1931. Sir George Hubert Wilkins MC & Bar (31 October 1888 – 30 November 1958) was an Australian polar explorer, ornithologist, pilot, soldier, geographer and photographer. These are covers from the Nautilus Expedition, also known as the Wilkins - Ellsworth Trans-Arctic Submarine Expedition 1931.
Both were sent by Carl Gustafson of Jamestown NY to "Sir Humbert Wilkins, c/o General Delivery, New York, NY". Both are postmarked New York, May 8, 1931. The one from "New York to Spitsbergen" was returned from Longyearbyen on 24 VIII 31 (August 24, 1931) and is SIGNED by Wilkins. The New York to London S.W. cancellation date is unclear. There is a handwritten note "3D senders excess". Both bear the purple stamp of the expedition, Wilkins - Ellsworth Trans-Arctic Submarine Expedition 1931, and image of an ice flow with a rainbow effect imitating Northern lights, New York to Spitsbergen (or London) and Registered. Both bear the original US stamps, British stamps or Norwegian stamps.
Both Ellsworth and Wilkins had crossed the North Pole before (Wilkins by airplane and Ellsworth by airship). It is said that "Wilkins first got the idea of a submarine expedition to the North Pole during his first polar expedition in 1913. The actual plan of the expedition, suggested by that expedition's commander Vilhjalmur Stefansson, came to fruition during Wilkins's honeymoon in 1930, while staying with Lincoln Ellsworth at his Swiss Castle in Schloss Lenzburg." (American Philosophical Society). The goal of taking scientific measurements under the ice was not fulfilled in any significant way. The submarine was plagued by accidents and mechanical problems. One seaman was drowned; the bridge was washed away, almost drowning two others, who miraculously managed to hang on to the submarine and crawl down the conning tower hatch. Engines failed, rudders were damaged with suspected sabotage. In September, the un-seaworthy Nautilus docked at Bergen, and was eventually sunk in a Norwegian Fjord in November 1931.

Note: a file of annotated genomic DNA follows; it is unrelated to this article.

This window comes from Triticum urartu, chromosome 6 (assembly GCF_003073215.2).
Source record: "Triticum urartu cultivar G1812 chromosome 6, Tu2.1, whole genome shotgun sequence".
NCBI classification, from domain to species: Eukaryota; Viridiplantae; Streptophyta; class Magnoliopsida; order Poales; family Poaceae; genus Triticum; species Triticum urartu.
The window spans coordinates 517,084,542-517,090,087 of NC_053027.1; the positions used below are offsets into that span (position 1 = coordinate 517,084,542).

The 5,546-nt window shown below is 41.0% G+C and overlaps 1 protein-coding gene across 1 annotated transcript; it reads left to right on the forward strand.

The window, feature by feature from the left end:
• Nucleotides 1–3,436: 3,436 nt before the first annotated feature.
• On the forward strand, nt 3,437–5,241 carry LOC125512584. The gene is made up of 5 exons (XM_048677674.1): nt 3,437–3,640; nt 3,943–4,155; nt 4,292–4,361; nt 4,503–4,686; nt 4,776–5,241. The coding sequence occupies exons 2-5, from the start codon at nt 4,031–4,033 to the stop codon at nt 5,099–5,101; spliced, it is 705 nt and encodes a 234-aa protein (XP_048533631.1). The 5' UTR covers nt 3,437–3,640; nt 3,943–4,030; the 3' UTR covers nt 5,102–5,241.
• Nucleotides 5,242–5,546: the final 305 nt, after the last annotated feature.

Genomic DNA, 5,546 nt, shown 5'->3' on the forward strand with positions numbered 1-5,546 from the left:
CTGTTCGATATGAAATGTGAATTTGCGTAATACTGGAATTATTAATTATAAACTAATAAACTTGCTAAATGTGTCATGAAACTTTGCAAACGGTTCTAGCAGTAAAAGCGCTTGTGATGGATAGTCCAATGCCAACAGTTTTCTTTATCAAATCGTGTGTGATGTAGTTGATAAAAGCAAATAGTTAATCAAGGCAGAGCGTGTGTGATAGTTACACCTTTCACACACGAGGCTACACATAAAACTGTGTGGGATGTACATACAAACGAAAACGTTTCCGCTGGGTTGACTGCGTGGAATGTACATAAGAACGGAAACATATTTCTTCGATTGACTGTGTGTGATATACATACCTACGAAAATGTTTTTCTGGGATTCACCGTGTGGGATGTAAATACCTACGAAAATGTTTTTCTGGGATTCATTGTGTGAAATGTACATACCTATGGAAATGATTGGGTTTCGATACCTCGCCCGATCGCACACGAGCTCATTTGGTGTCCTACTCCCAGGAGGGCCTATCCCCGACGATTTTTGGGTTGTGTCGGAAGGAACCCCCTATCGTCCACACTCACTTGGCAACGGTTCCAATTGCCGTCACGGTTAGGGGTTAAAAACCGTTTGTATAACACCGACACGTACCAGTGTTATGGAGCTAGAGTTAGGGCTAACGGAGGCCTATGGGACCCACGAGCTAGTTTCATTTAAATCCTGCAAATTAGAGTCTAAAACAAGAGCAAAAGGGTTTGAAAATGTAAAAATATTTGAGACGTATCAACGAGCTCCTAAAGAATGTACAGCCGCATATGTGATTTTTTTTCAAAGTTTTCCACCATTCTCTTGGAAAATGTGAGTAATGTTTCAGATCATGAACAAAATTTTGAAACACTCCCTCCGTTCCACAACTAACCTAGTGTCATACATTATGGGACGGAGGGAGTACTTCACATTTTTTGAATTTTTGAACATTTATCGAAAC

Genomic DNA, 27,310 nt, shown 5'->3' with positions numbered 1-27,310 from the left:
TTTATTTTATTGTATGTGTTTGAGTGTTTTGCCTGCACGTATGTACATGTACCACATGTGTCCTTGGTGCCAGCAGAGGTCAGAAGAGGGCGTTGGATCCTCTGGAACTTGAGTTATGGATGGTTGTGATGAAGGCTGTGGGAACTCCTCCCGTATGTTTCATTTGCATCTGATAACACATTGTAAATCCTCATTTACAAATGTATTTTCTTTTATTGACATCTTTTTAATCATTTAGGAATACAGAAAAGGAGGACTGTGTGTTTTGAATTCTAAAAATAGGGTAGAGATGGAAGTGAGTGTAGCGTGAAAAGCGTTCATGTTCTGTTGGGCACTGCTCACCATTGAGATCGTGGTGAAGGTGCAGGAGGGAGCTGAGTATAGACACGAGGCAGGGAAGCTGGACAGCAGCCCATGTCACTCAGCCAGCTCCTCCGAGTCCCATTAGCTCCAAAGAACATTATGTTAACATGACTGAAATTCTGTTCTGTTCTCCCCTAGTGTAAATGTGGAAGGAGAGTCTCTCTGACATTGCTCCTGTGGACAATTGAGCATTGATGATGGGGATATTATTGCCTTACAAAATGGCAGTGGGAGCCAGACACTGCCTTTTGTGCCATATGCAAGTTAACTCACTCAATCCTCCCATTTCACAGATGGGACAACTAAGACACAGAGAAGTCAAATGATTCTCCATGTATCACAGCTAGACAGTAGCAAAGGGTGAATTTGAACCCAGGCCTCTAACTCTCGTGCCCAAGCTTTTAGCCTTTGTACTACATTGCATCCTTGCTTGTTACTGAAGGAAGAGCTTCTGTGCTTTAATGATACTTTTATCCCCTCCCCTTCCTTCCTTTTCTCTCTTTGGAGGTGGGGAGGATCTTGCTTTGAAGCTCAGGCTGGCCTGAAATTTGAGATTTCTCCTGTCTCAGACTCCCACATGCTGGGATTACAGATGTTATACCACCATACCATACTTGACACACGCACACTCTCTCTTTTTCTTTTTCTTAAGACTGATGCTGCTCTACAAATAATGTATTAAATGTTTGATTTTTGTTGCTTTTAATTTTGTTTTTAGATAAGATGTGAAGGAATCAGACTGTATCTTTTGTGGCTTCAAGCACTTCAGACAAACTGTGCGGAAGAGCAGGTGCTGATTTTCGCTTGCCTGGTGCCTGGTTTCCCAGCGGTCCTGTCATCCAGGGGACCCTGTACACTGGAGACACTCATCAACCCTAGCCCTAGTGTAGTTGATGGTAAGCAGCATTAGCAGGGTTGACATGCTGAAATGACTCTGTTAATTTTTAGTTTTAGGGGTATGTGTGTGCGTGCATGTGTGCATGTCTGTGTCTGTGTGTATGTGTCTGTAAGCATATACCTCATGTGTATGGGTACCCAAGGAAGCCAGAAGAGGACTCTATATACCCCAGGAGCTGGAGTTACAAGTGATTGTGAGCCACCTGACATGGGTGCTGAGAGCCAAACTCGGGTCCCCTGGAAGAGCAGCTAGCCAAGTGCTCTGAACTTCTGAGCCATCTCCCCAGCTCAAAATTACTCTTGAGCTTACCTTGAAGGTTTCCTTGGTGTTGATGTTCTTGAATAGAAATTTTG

Very good used condition. Item #26704